Showing posts from 2014

Shielding Fails!

Continued discussion of subspace physics.

Subspace is an odd set of the laws in our dimension, specifically it is missing the electromagnetic force, or half the electroweak interaction. This means that things that rely on that interaction in our dimension fail spectacularly in subspace.

Shielding against this affect is the most important part of a functioning subspace disc after the transitions into and out of subspace. The disc is a carefully arranged array of projectors that are encased in a titanium-doped mono-ceramic, capable of withstanding rough use. Only voltage difference need be applied over the arrays, meaning that only two wires enter and deliver the current to the array. Of course the shield produced by the disc isn't generally referred to specifically, as shield generally refers to electromagnetic deflector arrays mounted on some ships.

When shielding fails, the matter inside the previously shielded space loses all electromagnetic attraction. It completely ionizes eve…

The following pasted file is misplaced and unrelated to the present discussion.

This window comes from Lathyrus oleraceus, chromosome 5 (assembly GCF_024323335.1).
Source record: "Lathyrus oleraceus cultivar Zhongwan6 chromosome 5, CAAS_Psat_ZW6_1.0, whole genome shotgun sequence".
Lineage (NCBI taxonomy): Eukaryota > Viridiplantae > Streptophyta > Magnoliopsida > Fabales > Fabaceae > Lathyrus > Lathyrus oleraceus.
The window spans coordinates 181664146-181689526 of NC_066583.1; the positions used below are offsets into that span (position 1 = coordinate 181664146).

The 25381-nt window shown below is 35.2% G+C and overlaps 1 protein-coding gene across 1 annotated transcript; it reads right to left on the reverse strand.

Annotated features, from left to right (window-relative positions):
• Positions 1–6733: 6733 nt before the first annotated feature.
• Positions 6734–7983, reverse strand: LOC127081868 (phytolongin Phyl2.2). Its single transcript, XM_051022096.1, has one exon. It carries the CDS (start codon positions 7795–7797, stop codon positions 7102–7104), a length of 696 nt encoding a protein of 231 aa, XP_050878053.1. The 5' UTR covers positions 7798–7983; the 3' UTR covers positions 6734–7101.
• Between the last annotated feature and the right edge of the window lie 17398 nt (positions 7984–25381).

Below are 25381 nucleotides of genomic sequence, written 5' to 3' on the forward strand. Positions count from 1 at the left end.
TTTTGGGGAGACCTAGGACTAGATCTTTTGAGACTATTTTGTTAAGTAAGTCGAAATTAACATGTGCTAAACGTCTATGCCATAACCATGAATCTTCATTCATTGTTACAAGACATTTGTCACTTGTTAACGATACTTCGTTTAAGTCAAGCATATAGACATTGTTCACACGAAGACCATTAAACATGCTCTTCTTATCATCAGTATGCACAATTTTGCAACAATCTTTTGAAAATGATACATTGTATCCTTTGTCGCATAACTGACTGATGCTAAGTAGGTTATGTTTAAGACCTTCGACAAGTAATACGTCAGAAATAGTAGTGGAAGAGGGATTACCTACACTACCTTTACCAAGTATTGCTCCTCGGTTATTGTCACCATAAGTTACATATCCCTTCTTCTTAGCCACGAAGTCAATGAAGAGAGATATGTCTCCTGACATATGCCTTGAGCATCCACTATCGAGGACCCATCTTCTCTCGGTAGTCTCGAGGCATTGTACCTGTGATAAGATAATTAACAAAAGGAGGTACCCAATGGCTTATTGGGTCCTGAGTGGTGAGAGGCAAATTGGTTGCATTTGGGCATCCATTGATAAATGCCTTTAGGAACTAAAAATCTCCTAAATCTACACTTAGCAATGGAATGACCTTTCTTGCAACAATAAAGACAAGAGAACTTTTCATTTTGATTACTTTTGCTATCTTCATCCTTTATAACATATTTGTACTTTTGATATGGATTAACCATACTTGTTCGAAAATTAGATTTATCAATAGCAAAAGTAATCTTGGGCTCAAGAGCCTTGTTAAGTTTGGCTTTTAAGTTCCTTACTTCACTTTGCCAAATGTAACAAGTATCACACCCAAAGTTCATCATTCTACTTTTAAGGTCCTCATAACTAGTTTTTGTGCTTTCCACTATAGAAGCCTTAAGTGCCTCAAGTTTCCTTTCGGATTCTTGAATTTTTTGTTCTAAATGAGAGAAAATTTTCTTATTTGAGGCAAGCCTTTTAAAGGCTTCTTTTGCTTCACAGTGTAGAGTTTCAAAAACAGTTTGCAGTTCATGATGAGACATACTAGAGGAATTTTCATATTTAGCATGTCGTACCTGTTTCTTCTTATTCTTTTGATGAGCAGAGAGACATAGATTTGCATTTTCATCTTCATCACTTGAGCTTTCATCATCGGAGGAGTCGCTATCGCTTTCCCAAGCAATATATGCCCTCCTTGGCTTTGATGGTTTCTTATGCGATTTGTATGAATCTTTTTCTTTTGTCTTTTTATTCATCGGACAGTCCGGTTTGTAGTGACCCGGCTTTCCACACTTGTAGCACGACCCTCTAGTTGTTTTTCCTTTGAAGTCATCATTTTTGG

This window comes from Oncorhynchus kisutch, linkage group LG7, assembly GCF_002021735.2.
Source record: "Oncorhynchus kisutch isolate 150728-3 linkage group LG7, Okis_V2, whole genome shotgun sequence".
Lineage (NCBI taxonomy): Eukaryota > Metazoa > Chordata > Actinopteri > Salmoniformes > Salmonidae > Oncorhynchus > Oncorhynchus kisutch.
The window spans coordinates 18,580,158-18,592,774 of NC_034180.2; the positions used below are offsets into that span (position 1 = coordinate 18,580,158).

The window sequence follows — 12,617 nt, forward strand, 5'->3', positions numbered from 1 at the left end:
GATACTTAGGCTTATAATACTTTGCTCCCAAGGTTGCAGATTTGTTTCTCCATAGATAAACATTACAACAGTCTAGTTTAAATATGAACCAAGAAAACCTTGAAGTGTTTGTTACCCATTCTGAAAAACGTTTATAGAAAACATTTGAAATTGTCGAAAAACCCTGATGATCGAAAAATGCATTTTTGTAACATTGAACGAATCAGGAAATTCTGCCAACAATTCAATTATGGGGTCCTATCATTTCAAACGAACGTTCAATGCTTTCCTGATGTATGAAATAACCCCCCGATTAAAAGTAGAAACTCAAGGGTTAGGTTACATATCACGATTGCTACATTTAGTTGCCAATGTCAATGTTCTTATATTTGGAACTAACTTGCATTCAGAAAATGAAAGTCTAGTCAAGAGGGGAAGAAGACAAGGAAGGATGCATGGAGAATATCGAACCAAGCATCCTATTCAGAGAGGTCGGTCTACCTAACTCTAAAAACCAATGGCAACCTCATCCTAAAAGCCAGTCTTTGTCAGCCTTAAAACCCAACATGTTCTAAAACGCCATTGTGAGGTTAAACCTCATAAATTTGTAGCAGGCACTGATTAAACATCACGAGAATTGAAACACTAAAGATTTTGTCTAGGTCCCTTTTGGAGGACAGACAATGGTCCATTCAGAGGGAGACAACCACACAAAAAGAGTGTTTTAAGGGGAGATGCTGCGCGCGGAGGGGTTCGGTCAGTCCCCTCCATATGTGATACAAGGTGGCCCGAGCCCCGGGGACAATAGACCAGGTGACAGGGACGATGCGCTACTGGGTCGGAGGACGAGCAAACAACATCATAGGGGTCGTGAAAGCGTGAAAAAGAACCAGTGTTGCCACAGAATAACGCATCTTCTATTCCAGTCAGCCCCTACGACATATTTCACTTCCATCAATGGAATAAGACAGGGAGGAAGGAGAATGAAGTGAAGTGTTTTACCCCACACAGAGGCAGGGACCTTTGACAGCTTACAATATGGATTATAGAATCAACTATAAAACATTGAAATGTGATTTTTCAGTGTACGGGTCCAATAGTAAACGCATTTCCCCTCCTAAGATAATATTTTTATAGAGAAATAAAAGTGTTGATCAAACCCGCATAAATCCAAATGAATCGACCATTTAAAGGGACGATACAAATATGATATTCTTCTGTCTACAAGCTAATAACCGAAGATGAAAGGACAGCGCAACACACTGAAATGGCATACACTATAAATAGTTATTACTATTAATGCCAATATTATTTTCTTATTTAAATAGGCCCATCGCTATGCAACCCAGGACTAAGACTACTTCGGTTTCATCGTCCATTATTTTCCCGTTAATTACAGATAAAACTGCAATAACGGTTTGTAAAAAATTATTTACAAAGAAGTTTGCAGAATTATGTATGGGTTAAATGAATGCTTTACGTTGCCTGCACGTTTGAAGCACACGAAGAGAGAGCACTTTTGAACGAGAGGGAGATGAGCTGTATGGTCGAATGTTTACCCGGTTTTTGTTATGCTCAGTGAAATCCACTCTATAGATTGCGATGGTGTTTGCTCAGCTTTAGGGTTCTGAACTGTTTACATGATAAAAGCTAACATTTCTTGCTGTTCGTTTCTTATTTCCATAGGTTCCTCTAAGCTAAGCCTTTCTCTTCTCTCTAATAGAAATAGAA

Sub-space Equations: Drift and Pointing

This post is continued from the previous one, talking more about depth and a bit about velocities.

Generally a well pointed ship will come out tangential to the orbit of a gravity well, and fall into the correct orbit with only minor modifications. Of course if it comes in perpendicular it could cause the ship to quickly fall to its destruction, or be at an escape velocity on the other side of the gravity-well pointed away from the mass.

But there are a few problems with traveling in subspace, other than getting your heading just right. There is drift. Drift causes a ship to essentially lose depth in subspace, meaning that potential energy in our universe is lost.
Where po is the starting depth and 256 is a conversion variable related to a light year and deltaD is the distance traveled in light years. This equation hits about 0 depth in 32 light years, this causes ships to pop out of subspace with 0 potential energy, essentially an energy vacuum. If not deeply inside of a gravity well…

Sub-space Equations: Velocities and Depth

As promised from the previous post: Equations.
First let's start with an equation describing the relative velocities between normal space and subspace.